THE BLOG
09/27/2012 05:23 pm ET Updated Nov 26, 2012

Sleep on Drugs

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Sleep experts believe that our 24/7 culture has created such pervasive sleep deprivation that abnormal sleepiness is the norm. Unfortunately, there is no adapting to getting less sleep than we need. What happens is we adjust to a sleep-deprived state in which our judgement, memory, reaction time, and many other functions are impaired.[1][2][3] Studies also document how our subjective assessment of performance with sleep deprivation is way off.[1] We consistently think we're doing fine, until we really can't function. The experts say that if you feel drowsy during the day, even when bored, you haven't had enough sleep. Similarly, falling asleep within five minutes of lying down in bed suggests severe sleep deprivation.[4] So there's no question, the public is hungry for more (or better) sleep. And a smorgasbord of medications are on offer everywhere you look, in magazines, on television, and on the internet.

According to Medco Health Solutions, a prescription drug benefit program manager, the number of adults ages 20-44 using sleeping pills doubled from 2000 to 2004. Children apparently have not been spared. Usage increased 85 percent in 10-to-19-year-olds during the same period.[5] And the trend has continued. In 2008 the sale of prescription sleep aids totaled $3 billion. The number of prescriptions written for sleep meds exceeded 59 million in 2009, an increase of approximately 4 million from the previous year. In 2010 the pharmaceutical industry took in $5 billion from the sale of sleep medications.[6]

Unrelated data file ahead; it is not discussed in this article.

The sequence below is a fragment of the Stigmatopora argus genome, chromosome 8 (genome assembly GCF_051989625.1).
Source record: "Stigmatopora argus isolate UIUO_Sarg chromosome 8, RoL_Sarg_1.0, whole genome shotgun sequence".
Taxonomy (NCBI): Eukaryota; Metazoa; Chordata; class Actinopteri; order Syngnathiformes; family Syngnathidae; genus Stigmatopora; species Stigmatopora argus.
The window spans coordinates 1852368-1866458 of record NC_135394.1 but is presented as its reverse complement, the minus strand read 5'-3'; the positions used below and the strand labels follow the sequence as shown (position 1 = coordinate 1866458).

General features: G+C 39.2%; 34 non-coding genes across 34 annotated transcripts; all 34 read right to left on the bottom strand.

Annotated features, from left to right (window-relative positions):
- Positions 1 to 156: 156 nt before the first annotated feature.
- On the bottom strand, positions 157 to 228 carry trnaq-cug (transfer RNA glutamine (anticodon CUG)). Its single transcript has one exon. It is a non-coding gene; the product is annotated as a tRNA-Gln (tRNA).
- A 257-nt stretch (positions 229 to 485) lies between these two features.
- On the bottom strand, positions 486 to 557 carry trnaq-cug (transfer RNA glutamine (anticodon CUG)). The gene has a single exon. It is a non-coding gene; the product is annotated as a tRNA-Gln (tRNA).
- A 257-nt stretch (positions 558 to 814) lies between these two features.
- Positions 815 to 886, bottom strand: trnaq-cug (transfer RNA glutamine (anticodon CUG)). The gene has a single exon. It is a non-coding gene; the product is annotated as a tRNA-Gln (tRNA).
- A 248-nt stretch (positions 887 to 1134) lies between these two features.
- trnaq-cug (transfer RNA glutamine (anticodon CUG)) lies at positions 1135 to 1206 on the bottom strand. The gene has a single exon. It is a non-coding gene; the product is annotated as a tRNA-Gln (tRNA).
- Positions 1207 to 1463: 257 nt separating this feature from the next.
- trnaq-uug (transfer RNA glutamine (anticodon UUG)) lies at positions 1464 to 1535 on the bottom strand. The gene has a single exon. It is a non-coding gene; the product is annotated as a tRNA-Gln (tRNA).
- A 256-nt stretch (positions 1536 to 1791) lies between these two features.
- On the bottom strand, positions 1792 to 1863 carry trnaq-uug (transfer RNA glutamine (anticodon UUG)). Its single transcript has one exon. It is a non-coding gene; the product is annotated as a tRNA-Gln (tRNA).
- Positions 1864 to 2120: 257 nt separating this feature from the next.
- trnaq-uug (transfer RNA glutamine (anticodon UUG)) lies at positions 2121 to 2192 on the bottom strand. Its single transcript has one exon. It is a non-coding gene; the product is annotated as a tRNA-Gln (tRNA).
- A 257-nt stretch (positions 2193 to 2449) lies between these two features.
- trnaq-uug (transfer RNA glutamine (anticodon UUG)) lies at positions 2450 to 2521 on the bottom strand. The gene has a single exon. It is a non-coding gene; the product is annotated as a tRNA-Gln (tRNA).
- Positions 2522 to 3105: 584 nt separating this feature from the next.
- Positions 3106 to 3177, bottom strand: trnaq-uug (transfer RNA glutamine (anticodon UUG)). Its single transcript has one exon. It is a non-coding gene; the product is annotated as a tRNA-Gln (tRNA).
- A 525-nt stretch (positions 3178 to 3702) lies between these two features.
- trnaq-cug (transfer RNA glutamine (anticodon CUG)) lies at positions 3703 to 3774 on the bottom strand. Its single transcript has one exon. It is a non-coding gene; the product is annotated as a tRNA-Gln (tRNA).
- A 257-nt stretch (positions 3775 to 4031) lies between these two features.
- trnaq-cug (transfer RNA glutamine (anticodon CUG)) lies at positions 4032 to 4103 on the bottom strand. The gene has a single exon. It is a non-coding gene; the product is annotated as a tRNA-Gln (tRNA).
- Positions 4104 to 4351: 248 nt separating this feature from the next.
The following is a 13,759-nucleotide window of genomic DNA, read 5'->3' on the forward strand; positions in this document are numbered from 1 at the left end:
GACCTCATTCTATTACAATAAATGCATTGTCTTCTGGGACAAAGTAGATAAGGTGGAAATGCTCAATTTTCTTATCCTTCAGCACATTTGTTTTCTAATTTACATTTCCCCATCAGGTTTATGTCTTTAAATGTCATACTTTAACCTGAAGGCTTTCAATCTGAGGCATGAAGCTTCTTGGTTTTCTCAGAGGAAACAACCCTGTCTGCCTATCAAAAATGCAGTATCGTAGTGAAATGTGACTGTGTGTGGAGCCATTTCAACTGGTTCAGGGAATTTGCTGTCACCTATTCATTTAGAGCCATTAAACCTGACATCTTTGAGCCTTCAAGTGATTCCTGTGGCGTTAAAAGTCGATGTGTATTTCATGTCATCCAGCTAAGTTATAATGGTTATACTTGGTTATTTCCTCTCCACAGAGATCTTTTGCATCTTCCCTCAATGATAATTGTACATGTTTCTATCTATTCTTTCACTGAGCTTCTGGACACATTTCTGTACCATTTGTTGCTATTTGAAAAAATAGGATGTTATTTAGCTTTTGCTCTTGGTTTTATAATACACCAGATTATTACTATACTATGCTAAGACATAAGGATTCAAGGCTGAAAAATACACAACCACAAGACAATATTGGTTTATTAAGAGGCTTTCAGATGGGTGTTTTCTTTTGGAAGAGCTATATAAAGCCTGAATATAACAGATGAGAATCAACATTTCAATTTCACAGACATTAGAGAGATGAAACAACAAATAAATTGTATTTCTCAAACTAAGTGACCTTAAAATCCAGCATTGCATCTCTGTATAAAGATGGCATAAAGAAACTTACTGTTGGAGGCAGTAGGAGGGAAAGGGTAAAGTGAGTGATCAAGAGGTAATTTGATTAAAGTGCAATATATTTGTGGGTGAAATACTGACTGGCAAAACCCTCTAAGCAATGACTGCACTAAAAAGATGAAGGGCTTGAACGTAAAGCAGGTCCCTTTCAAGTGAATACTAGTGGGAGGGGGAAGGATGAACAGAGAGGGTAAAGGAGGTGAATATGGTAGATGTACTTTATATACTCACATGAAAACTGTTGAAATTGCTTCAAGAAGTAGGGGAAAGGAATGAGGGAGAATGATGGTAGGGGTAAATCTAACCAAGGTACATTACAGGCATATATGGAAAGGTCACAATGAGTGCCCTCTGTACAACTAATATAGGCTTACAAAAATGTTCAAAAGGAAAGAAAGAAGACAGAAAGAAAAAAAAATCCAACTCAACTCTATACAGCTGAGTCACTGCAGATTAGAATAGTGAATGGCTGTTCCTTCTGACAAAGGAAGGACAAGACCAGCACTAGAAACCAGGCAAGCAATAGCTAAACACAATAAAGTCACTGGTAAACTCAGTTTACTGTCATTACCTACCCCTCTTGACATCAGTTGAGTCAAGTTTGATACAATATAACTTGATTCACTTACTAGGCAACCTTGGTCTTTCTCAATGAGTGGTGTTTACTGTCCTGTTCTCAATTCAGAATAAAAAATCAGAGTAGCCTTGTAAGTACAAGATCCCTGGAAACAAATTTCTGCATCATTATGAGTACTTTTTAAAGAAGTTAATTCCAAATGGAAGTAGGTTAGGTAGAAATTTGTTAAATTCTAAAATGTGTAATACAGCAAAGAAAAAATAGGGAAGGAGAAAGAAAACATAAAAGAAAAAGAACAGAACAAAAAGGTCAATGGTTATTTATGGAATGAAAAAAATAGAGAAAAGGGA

How do we explain this astronomical rise in sleep medication usage? There are only a few possibilities. It's hard to imagine that this population's sleep deteriorated so dramatically in these four years that it accounts for this trend. Some might suggest that the sleep-impaired were always out there, but hadn't been diagnosed and treated until the recent focus on insomnia. While this may have some truth, it hardly explains the rate of increased usage of these meds. After all, insomnia is not a sexually-transmitted disease. There is not a stigma attached to sleep disorders that would make it difficult for patients to report their concerns. Has the cultural environment changed significantly? Has this time period witnessed big changes in our use of mobile devices, laptops, etc.? Did we become even more 24/7 since the turn of the century? Yes, to some extent we have.

But I believe it's none of the above. So what happened?

The combined effect of changes in three areas -- medicine, advertising, and our psyche -- created the perfect climate for these medications. Let's take them one at a time.

Medicine

Over the past two decades, the practice of medicine has been transformed (some would say ruined). The average patient visit is 13 minutes.[7] There is no time to discuss the patient's home life, work situation, social or financial stressors. There is no continuity of care. Patients bounce around to specialists without anyone overseeing the whole person. So if people complain of difficulty sleeping, there will not be an exploration of what's going on in their life. That takes way too much time. Physicians continue to want to help. They want to respond to the patient's complaint. In this context, the prescription is the best they've got.

In addition, physicians' diminishing control of the field of medicine and decreased remuneration has made them more susceptible to dubious practices such as responding to patient requests for specific medications.